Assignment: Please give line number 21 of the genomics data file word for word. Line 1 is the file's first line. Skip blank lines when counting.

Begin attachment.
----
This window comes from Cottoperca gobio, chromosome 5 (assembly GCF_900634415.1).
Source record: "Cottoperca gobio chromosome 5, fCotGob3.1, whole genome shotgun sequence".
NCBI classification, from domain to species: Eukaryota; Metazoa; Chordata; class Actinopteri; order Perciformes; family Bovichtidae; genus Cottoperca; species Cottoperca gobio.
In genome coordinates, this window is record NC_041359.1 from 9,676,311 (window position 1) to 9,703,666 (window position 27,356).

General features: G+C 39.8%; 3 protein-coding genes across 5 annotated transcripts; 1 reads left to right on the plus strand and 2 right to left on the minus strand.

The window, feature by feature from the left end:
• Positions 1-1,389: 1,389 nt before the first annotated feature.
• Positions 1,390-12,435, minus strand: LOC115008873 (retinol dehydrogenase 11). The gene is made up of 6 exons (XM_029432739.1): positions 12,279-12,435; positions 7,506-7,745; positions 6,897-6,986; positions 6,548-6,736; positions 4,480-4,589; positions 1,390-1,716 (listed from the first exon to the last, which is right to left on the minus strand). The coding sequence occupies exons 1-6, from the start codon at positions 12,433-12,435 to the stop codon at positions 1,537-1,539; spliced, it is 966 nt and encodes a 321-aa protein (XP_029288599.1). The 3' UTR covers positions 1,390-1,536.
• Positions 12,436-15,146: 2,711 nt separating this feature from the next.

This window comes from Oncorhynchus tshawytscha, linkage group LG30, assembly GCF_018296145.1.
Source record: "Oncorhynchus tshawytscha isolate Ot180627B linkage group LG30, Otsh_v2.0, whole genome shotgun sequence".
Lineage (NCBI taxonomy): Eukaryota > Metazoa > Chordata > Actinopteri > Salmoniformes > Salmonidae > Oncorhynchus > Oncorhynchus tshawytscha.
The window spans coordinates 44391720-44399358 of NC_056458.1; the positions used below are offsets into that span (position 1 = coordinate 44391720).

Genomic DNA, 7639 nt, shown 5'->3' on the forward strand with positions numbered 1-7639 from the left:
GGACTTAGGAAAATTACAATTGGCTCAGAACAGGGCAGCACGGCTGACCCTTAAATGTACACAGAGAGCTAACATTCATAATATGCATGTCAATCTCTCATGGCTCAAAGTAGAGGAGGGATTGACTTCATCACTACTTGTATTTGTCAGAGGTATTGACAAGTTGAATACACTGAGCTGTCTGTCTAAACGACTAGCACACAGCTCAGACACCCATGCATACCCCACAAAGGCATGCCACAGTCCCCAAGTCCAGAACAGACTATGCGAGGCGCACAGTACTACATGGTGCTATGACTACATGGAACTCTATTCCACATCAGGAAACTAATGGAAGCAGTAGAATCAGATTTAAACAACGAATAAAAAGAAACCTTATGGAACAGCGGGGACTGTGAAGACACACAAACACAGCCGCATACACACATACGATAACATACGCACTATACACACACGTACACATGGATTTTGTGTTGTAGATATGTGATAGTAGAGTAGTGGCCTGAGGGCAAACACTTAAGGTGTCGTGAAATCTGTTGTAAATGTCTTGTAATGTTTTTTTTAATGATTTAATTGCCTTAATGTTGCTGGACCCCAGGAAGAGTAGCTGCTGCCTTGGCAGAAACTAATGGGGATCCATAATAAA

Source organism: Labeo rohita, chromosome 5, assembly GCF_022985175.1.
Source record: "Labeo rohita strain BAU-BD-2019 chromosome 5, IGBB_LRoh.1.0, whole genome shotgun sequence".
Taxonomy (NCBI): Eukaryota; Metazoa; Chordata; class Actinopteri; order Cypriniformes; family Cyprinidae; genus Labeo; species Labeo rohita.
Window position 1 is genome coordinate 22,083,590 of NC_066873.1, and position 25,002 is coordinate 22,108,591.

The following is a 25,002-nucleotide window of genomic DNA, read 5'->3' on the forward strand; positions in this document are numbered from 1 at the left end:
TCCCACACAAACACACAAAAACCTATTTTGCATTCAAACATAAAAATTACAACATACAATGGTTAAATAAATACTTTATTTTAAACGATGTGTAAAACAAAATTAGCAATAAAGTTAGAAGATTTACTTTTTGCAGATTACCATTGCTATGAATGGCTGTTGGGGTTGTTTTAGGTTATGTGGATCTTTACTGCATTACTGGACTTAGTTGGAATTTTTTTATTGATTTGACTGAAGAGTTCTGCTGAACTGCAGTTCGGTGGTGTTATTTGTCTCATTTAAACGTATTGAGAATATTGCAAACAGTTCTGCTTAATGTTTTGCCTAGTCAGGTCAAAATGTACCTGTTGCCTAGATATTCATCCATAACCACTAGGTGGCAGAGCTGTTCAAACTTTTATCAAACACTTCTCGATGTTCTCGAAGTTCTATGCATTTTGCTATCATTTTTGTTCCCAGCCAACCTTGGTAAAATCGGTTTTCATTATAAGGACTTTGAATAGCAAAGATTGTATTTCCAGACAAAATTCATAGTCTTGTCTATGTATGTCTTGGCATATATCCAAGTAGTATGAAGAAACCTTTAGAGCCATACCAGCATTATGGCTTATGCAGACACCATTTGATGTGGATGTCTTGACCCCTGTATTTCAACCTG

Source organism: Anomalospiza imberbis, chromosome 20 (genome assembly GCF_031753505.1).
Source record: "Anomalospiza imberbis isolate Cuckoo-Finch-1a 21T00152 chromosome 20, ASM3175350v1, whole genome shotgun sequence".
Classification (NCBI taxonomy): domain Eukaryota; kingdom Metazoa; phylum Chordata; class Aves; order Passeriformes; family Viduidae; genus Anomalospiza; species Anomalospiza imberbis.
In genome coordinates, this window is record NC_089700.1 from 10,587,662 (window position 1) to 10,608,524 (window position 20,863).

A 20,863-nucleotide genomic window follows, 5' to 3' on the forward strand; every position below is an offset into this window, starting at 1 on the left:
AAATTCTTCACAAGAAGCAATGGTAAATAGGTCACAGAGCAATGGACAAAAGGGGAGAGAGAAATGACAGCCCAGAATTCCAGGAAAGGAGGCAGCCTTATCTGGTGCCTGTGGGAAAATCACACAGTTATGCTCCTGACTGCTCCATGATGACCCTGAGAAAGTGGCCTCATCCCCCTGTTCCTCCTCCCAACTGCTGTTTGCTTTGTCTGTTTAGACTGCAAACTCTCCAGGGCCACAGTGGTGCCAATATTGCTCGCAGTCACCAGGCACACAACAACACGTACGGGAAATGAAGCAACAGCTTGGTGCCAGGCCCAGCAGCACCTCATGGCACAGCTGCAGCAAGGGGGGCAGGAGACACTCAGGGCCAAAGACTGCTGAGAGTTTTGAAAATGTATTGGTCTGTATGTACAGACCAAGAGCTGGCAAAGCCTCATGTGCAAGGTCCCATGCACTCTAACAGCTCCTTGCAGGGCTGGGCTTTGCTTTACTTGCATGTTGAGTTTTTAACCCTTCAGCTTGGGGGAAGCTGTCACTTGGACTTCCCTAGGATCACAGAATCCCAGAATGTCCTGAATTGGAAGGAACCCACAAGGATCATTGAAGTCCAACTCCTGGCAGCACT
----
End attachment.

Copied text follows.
TCCCACACAAACACACAAAAACCTATTTTGCATTCAAACATAAAAATTACAACATACAATGGTTAAATAAATACTTTATTTTAAACGATGTGTAAAACAAAATTAGCAATAAAGTTAGAAGATTTACTTTTTGCAGATTACCATTGCTATGAATGGCTGTTGGGGTTGTTTTAGGTTATGTGGATCTTTACTGCATTACTGGACTTAGTTGGAATTTTTTTATTGATTTGACTGAAGAGTTCTGCTGAACTGCAGTTCGGTGGTGTTATTTGTCTCATTTAAACGTATTGAGAATATTGCAAACAGTTCTGCTTAATGTTTTGCCTAGTCAGGTCAAAATGTACCTGTTGCCTAGATATTCATCCATAACCACTAGGTGGCAGAGCTGTTCAAACTTTTATCAAACACTTCTCGATGTTCTCGAAGTTCTATGCATTTTGCTATCATTTTTGTTCCCAGCCAACCTTGGTAAAATCGGTTTTCATTATAAGGACTTTGAATAGCAAAGATTGTATTTCCAGACAAAATTCATAGTCTTGTCTATGTATGTCTTGGCATATATCCAAGTAGTATGAAGAAACCTTTAGAGCCATACCAGCATTATGGCTTATGCAGACACCATTTGATGTGGATGTCTTGACCCCTGTATTTCAACCTG